Bram Dijkstra, in Idols of Perversity: Fantasies of Feminine Evil in Fin-de-Siècle Culture, notes the proliferation of representations of Salome around 1900 as artists registered an increasing concern with the danger of women's potential agency. He characterizes the problem as women's "narcissistic autoerotic self-sufficiency." Salome was one of several types of femmes fatale--dangerous or "fatal" women--that emerged in the art of the period. The late 19th-century obsession with femmes fatale, according to Dijkstra and similar theorists, served to displace and manage a cluster of British anxieties about the unknown in the midst of sexual, imperial, and economic upheavals. In particular, images of Medusa, Circe, Judith, Delilah and Salome circulated through art, with the latter figures functioning as biblical counterparts of antiquity's murderous Medusa. Each a headhuntress of sorts, the Fatal Women of Judeo-Christian mythology articulated the dangers of looking and decapitation explicit in the Medusa allegory. The substantial artistic dialogue on Salome, Dijsktra explains, was particularly indicative of the turn-of-the-century concern with classifying and limiting the unknown.
Dijkstra traces an evolving obsession in the period with Salome as the epitome of "the inherent perversity of women: their eternal circularity and their ability to destroy the male's soul." As Salome evolves over the latter half of the 19th century in the art of Moreau, Friedman, and Klimt (see image), and in the writings of Flaubert, Mallarme, Huysmans, and Symons, she acquires an increasing centrality and (fatal) sexual autonomy in her own story. Her mother, Herodias, who in the stories of Mark and Matthew motivates and entirely orchestrates the decapitation of John the Baptist to satisfy her own vengeance, is increasingly marginalized; her desire for John's head becomes Salome's own, and it is a goal she secures with the erotic spectacle of her dancing. Continually revising the original details of the Salome narrative, the artists of Wilde's time thus refigured the Hebrew princess as a femme fatale of the Medusan order. In doing so, they established her (in Dijkstra's words) as "the true centerpiece of male masochistic fantasies" of late Victorian culture.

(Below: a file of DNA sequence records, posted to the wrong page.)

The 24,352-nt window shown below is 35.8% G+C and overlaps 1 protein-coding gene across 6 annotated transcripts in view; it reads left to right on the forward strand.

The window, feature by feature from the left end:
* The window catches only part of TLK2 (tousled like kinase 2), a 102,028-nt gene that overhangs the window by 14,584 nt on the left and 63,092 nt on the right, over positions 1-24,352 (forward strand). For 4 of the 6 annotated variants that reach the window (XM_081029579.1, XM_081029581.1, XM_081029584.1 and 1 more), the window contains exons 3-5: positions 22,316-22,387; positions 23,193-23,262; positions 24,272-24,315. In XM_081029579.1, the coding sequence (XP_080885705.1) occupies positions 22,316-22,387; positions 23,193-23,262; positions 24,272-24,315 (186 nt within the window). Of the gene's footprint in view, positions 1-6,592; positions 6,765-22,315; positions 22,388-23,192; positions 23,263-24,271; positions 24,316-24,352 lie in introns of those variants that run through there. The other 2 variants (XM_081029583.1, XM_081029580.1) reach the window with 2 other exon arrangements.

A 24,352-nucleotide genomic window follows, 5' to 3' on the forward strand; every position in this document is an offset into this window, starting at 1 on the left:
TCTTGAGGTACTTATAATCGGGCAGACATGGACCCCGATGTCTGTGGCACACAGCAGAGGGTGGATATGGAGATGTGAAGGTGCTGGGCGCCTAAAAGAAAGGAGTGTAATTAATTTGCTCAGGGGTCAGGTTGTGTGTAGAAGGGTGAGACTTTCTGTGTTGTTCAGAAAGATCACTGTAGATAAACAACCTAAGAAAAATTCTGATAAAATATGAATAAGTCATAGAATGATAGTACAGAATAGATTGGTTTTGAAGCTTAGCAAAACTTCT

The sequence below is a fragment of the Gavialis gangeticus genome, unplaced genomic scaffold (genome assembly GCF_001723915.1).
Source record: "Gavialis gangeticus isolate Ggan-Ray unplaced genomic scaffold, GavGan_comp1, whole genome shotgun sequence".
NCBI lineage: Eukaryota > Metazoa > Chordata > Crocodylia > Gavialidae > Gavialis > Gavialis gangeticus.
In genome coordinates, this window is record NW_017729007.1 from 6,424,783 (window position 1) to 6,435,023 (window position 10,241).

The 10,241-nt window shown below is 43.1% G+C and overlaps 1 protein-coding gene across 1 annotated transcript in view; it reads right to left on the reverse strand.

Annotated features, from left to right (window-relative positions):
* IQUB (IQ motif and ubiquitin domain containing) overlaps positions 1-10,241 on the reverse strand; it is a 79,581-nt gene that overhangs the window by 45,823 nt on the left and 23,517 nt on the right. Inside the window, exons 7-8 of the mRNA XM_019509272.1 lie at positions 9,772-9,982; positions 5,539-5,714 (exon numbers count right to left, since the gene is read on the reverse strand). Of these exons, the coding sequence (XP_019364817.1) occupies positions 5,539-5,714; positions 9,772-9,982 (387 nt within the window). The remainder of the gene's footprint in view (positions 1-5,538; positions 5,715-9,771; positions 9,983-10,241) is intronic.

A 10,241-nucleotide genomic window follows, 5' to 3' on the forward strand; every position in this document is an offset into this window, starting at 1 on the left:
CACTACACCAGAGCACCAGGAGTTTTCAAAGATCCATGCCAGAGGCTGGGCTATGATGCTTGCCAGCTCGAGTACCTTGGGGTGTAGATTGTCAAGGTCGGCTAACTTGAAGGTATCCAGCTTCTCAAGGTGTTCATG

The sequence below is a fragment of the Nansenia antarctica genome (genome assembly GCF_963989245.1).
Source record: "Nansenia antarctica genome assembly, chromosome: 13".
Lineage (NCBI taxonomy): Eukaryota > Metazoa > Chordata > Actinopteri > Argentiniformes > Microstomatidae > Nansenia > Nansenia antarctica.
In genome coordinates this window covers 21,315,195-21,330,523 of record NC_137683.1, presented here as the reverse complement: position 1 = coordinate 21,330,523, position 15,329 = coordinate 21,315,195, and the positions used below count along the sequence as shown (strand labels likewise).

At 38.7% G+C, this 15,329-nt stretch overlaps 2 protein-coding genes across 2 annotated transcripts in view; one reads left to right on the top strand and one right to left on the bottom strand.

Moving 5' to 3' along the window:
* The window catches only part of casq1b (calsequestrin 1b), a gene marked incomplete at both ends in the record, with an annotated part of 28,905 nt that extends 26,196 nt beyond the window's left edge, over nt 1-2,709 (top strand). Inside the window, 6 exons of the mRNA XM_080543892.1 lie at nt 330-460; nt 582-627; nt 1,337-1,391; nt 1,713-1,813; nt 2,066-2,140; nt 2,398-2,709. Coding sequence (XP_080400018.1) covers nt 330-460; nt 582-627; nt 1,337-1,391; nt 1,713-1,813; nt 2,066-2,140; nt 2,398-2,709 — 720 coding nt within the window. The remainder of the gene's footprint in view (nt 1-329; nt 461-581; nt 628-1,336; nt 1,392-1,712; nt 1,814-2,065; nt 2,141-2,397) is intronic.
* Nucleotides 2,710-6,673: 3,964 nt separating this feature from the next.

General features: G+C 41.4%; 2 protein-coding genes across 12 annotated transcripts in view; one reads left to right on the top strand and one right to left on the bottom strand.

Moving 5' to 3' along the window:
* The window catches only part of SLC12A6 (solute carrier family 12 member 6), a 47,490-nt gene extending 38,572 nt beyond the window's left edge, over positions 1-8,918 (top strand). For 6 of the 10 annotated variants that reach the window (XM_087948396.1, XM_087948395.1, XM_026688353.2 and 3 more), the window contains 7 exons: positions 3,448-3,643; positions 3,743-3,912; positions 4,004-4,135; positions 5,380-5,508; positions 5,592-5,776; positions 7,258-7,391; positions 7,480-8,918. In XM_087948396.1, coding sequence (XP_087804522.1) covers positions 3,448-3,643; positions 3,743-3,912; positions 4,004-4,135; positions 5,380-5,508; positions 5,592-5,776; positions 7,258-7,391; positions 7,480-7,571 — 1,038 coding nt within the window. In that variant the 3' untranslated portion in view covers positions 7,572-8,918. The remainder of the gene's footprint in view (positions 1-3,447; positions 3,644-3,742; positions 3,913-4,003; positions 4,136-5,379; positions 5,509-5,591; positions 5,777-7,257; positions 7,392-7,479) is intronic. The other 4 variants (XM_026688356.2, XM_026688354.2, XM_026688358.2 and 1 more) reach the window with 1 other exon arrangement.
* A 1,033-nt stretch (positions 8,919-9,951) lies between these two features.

More emphatically than his predecessors, Wilde distinguished mother and daughter by presenting Herodias as seeking to prevent Salome's dance performance, instead of suggesting and encouraging it. Accordingly, Wilde emphasized Salome's desire for John as entirely independent of, and different from, that of Herodias. In fact, he highlights Salome's desire as a departure from the previous representations of it: to Herod's accusation, Salome responds, "It is not my mother's voice that I heed. It is for mine own pleasure that I ask the head of Iokanaan in a silver charger." Further modifying the biblical source in favor of a Salome with agency and foresight, Wilde presents Herod's decision to grant his stepdaughter a wish as preceding, rather than following, the infamous dance. In Wilde's text, as in no others of the time, Salome's dance is part of an exchange with Salome as the cunning and willing vendor, exchanging access to the erotic spectacle of her body for the decapitation of the prophet who resists her. In this way, Wilde's Salome stands out among representations of the biblical narrative as a "wholesale manipulation of the image of woman as aggressor" (despite the role of Salome's mother in the original text). Wilde helped establish the figure of Salome in such a way that her name "[became] a household word for pernicious sexual perversity."